It’s one of the most infamous treks in the world, following in the footsteps of mountain climbers and the late, great Sir Edmund Hillary. And while Everest Base Camp may sound like it’s nice and low compared to the mountain whose foothills it sits on, don’t be fooled. At 5,300m high, Base Camp is nearly three times higher than the UK’s highest mountain, Ben Nevis, which stands at 1,345m. In the heart of the Himalayas, it’s a gruelling 130km, two-week trek there and back, covering all different terrains and altitudes where both temperatures and oxygen levels can drop to dangerous lows.
So it’s no wonder that a group of firefighters who love a challenge and were looking to do something extra special to raise money for The Fire Fighters Charity decided to trek to Mount Everest’s Base Camp for their fundraising mission.
Leaving on Saturday 8 October, a team of 14 firefighters from across Hampshire and West Sussex will be flying to the world’s highest (and most dangerous) airport in Nepal. With no time to rest after landing at Lukla Airport, as soon as they touch down they will be heading straight into their hike.
This epic trek was the brainchild of Cosham Watch Manager Craig Sadler, who has spent most of his career trying to better his own fundraising efforts in the name of The Fire Fighters Charity.
“I’ve been in for 23 years and I’ve always done stuff for the Charity,” says Craig. “We’ve done the Three Peaks, ladder carries, car washes, all sorts. While we were on our trekking through the Pyrenes last year we were discussing what to do next. I jokingly suggested Everest.”
Research quickly revealed that the factors would be against their dreams of reaching the summit; not only do people have to pay £65,000 and take two months off work to participate, but there is only a 24-hour window to actually get to the top.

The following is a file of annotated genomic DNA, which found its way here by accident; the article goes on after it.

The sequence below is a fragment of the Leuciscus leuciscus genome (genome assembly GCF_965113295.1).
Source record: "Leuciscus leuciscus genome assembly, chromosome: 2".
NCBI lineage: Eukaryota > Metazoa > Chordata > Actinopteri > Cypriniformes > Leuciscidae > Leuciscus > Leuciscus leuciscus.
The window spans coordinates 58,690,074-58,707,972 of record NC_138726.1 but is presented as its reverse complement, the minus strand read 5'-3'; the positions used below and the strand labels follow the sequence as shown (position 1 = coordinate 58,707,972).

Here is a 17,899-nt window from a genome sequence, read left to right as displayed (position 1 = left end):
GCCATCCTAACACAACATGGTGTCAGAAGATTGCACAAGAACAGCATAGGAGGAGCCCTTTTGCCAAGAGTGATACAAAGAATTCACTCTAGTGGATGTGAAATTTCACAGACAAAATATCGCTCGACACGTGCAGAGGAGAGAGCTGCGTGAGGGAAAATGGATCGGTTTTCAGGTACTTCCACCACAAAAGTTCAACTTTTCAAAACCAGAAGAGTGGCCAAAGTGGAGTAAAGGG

Then a chance discovery in a BnB in the heart of Snowdonia opened Craig’s eyes to another possibility: “In the back room of this little tiny place in Wales is a shrine to the original Everest summit attempt by Hilary, with all their gear, climbing tanks, oxygen masks etc. I knew the summit wasn’t achievable, but I started to wonder how high we could get to raise money for the Charity while still being able to afford it. And the rest is history.”
Not content with just making it to Base Camp, Craig wanted to go one better, and found out how high they could get, even if it wasn’t as far as the summit itself.
“We’re trekking another thousand feet up to Kala Patthar, where there is less than 50% oxygen and temperatures can drop as low as -37’C,” says Craig. “This will be our hardest challenge yet, as high altitudes can cause sickness, confusion, dehydration and fatigue. And that’s after trekking for an average of nine hours every day, always on the incline of the ascent!”
The trek will mark the culmination of a year of fundraising efforts for the Charity among the 14 members of the team, including numerous runs, car washes, station quizzes, bucket collections and promotion in the local press. They’ve managed to get various celebrities involved – including John Barnes and Portsmouth Football Club – and approached different local businesses for corporate sponsorship. All to raise funds for The Fire Fighters Charity.
“That’s what it’s all about really,” says Craig. “I’ve been very privileged in my career to work with some amazing people, I’ve seen all the highs and all the lows, so my motivation is to give something back to the Charity that has supported so many of my friends and colleagues.”
“You’re only one call away from potentially needing the Charity’s services yourself, and there’s such a reassurance in that. How many employers have a charity dedicated to supporting its workforce? All the time I am fit and able, I will continue to do my bit to fund raise for this amazing Charity.”
This motivator is a common theme among Craig’s teammates. While some have Everest on their bucket list, and others liked the challenge of the physical exertion, there are other members of the team who have been supported by the Charity themselves, with their own mental and physical battles. But for all 14, the desire to do something for the Charity that means so much to them has been a constant source of motivation.
So great at their fundraising efforts, that when they set off on Saturday, they do so knowing they have raised nearly £15,000 for the Charity, with that total continuing to rise.
“Heaven forbid I ever need something from them or my family needed help, but if I did, I would hope there’d be one firefighter out there who’d be willing to give up his time to help me,” says Craig. “That’s why I know this has to be the right thing to do.”
On behalf of everyone at the Charity, those we continue to support and those who will directly benefit from the incredible sum of money you have raised, thank you, and good luck. We’ll be thinking of you!